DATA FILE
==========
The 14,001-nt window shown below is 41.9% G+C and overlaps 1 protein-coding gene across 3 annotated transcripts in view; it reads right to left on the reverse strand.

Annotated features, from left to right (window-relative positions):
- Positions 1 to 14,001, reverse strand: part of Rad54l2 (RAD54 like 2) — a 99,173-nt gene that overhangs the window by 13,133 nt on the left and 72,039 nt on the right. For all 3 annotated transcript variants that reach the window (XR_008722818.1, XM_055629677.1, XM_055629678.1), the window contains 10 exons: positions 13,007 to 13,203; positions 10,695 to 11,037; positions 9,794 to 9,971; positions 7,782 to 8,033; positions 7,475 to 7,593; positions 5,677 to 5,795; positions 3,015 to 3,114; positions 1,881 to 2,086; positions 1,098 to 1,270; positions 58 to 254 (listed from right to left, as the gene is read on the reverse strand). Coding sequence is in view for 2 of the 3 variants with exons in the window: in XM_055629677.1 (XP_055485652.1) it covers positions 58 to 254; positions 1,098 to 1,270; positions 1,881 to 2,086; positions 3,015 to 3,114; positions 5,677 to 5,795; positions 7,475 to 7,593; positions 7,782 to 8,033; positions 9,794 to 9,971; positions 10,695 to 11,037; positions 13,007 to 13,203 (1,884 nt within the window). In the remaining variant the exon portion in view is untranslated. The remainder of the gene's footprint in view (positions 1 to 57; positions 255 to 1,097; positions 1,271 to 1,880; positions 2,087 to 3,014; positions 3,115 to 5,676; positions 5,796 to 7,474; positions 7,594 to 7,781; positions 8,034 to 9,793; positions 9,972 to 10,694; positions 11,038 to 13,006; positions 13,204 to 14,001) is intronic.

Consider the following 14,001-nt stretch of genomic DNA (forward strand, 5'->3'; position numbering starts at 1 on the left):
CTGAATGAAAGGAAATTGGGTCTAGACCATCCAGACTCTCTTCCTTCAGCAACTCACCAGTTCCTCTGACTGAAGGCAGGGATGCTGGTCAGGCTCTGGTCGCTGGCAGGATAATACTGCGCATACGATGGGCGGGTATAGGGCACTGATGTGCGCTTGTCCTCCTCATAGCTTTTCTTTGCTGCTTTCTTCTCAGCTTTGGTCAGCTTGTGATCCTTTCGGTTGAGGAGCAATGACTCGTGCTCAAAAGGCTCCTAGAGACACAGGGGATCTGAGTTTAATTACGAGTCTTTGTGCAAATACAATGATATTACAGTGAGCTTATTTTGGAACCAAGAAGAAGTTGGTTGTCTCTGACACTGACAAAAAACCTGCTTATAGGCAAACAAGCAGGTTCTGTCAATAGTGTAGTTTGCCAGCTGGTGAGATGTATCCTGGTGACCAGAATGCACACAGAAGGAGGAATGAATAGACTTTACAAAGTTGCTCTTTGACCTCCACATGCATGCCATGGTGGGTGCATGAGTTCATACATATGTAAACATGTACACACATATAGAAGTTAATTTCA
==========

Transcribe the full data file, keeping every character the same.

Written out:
The 14,001-nt window shown below is 41.9% G+C and overlaps 1 protein-coding gene across 3 annotated transcripts in view; it reads right to left on the reverse strand.

Annotated features, from left to right (window-relative positions):
- Positions 1 to 14,001, reverse strand: part of Rad54l2 (RAD54 like 2) — a 99,173-nt gene that overhangs the window by 13,133 nt on the left and 72,039 nt on the right. For all 3 annotated transcript variants that reach the window (XR_008722818.1, XM_055629677.1, XM_055629678.1), the window contains 10 exons: positions 13,007 to 13,203; positions 10,695 to 11,037; positions 9,794 to 9,971; positions 7,782 to 8,033; positions 7,475 to 7,593; positions 5,677 to 5,795; positions 3,015 to 3,114; positions 1,881 to 2,086; positions 1,098 to 1,270; positions 58 to 254 (listed from right to left, as the gene is read on the reverse strand). Coding sequence is in view for 2 of the 3 variants with exons in the window: in XM_055629677.1 (XP_055485652.1) it covers positions 58 to 254; positions 1,098 to 1,270; positions 1,881 to 2,086; positions 3,015 to 3,114; positions 5,677 to 5,795; positions 7,475 to 7,593; positions 7,782 to 8,033; positions 9,794 to 9,971; positions 10,695 to 11,037; positions 13,007 to 13,203 (1,884 nt within the window). In the remaining variant the exon portion in view is untranslated. The remainder of the gene's footprint in view (positions 1 to 57; positions 255 to 1,097; positions 1,271 to 1,880; positions 2,087 to 3,014; positions 3,115 to 5,676; positions 5,796 to 7,474; positions 7,594 to 7,781; positions 8,034 to 9,793; positions 9,972 to 10,694; positions 11,038 to 13,006; positions 13,204 to 14,001) is intronic.

Consider the following 14,001-nt stretch of genomic DNA (forward strand, 5'->3'; position numbering starts at 1 on the left):
CTGAATGAAAGGAAATTGGGTCTAGACCATCCAGACTCTCTTCCTTCAGCAACTCACCAGTTCCTCTGACTGAAGGCAGGGATGCTGGTCAGGCTCTGGTCGCTGGCAGGATAATACTGCGCATACGATGGGCGGGTATAGGGCACTGATGTGCGCTTGTCCTCCTCATAGCTTTTCTTTGCTGCTTTCTTCTCAGCTTTGGTCAGCTTGTGATCCTTTCGGTTGAGGAGCAATGACTCGTGCTCAAAAGGCTCCTAGAGACACAGGGGATCTGAGTTTAATTACGAGTCTTTGTGCAAATACAATGATATTACAGTGAGCTTATTTTGGAACCAAGAAGAAGTTGGTTGTCTCTGACACTGACAAAAAACCTGCTTATAGGCAAACAAGCAGGTTCTGTCAATAGTGTAGTTTGCCAGCTGGTGAGATGTATCCTGGTGACCAGAATGCACACAGAAGGAGGAATGAATAGACTTTACAAAGTTGCTCTTTGACCTCCACATGCATGCCATGGTGGGTGCATGAGTTCATACATATGTAAACATGTACACACATATAGAAGTTAATTTCA